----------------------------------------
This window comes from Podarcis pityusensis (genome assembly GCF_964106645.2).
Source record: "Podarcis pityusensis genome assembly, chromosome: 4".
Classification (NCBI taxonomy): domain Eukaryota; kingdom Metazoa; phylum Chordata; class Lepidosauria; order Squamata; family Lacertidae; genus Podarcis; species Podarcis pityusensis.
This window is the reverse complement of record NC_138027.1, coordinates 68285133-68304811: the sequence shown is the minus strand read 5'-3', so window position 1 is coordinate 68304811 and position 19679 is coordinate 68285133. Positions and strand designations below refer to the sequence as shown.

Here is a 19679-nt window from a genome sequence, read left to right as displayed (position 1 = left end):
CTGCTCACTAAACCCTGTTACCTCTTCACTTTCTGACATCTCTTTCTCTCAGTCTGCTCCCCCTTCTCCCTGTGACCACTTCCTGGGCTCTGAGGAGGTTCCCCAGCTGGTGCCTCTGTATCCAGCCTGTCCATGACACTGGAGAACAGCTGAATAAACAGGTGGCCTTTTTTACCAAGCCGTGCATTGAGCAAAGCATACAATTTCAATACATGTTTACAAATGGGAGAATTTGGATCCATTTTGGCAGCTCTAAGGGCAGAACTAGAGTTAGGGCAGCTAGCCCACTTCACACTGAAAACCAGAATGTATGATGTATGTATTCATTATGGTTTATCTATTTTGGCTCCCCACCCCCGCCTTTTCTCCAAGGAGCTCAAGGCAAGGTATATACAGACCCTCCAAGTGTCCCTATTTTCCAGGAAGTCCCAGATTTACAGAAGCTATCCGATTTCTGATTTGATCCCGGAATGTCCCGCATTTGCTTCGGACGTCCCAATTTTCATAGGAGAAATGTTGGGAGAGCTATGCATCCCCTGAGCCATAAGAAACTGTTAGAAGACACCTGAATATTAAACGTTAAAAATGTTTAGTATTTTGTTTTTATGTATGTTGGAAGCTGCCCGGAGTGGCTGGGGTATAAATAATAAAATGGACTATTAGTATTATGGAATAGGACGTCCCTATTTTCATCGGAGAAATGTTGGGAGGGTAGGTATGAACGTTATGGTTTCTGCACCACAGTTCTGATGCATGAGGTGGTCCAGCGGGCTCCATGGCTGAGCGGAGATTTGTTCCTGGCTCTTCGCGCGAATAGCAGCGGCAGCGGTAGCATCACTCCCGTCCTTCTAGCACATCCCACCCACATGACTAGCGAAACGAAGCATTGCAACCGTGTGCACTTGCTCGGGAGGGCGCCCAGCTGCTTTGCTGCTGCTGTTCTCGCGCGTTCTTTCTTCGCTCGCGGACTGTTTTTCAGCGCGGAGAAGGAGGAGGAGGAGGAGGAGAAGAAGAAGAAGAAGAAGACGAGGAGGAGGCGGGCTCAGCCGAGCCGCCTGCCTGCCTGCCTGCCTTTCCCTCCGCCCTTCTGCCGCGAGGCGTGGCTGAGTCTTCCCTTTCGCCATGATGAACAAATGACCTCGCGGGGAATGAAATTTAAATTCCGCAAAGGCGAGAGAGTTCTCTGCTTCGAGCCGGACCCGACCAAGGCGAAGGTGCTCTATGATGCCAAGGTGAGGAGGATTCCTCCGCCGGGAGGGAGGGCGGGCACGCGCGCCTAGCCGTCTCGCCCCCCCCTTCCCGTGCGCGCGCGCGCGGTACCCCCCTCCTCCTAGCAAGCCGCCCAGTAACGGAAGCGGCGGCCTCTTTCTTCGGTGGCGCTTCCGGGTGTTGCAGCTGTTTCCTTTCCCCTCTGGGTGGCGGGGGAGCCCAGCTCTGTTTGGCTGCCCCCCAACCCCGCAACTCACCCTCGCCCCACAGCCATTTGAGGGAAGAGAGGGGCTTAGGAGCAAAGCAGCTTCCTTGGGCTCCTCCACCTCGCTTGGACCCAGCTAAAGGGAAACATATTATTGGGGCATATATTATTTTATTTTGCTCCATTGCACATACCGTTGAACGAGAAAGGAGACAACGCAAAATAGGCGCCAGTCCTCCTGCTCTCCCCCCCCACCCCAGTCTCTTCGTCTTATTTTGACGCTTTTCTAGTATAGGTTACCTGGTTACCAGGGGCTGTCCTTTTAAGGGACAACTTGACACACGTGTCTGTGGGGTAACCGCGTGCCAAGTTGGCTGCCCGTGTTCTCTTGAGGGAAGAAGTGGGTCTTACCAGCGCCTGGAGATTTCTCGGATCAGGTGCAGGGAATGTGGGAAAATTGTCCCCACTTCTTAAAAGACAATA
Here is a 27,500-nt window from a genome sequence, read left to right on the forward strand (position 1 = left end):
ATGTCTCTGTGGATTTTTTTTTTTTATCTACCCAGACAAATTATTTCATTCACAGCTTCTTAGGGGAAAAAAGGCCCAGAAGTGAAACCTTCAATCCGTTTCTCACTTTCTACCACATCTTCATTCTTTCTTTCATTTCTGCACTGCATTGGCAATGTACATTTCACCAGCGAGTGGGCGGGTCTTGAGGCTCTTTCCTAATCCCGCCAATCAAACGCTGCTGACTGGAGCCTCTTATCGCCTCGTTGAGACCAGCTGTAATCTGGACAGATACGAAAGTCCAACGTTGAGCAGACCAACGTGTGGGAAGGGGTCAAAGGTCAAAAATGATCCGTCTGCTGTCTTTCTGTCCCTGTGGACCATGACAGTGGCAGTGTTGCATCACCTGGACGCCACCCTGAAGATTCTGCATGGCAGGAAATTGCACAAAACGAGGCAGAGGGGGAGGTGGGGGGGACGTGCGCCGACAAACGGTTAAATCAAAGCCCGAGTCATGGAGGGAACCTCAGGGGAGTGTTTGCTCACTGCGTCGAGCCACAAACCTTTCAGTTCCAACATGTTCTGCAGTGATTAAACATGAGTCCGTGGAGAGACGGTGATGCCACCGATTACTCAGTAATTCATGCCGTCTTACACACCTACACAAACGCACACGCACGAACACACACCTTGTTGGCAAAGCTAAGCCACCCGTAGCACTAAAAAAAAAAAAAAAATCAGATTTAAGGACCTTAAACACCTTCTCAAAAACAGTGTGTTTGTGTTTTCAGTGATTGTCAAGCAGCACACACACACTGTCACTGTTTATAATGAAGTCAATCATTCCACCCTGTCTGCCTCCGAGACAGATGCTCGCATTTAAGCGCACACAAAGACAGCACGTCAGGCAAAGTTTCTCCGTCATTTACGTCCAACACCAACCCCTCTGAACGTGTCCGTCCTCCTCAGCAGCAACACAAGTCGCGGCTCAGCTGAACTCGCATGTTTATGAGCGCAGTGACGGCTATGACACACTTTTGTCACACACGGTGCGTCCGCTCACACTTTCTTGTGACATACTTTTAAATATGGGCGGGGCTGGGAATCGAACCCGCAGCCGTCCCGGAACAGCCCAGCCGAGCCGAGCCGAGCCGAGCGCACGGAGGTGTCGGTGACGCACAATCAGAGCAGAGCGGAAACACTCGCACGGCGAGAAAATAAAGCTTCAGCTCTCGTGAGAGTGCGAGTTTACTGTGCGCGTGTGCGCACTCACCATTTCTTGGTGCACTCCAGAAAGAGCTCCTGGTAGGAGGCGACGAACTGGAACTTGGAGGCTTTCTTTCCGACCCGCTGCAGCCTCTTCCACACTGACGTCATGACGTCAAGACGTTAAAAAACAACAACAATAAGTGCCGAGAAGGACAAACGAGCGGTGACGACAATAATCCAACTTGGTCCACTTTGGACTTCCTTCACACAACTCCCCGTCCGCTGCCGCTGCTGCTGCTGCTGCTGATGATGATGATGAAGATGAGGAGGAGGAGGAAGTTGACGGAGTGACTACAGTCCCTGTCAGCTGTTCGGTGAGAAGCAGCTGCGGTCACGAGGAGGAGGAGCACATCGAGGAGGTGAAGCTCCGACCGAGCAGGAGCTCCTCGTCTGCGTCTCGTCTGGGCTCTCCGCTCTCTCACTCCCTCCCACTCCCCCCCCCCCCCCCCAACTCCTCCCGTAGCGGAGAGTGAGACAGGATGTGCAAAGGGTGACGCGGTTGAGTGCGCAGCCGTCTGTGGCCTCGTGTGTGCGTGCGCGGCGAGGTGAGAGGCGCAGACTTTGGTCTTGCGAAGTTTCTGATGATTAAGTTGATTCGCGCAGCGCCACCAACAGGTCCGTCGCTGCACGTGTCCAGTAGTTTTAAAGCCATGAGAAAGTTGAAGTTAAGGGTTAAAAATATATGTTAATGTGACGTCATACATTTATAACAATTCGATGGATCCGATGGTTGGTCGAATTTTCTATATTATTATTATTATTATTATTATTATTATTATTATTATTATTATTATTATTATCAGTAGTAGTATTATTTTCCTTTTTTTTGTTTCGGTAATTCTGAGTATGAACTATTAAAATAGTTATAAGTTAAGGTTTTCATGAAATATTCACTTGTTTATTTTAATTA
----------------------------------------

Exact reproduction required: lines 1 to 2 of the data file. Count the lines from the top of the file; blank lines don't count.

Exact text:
This window comes from Podarcis pityusensis (genome assembly GCF_964106645.2).
Source record: "Podarcis pityusensis genome assembly, chromosome: 4".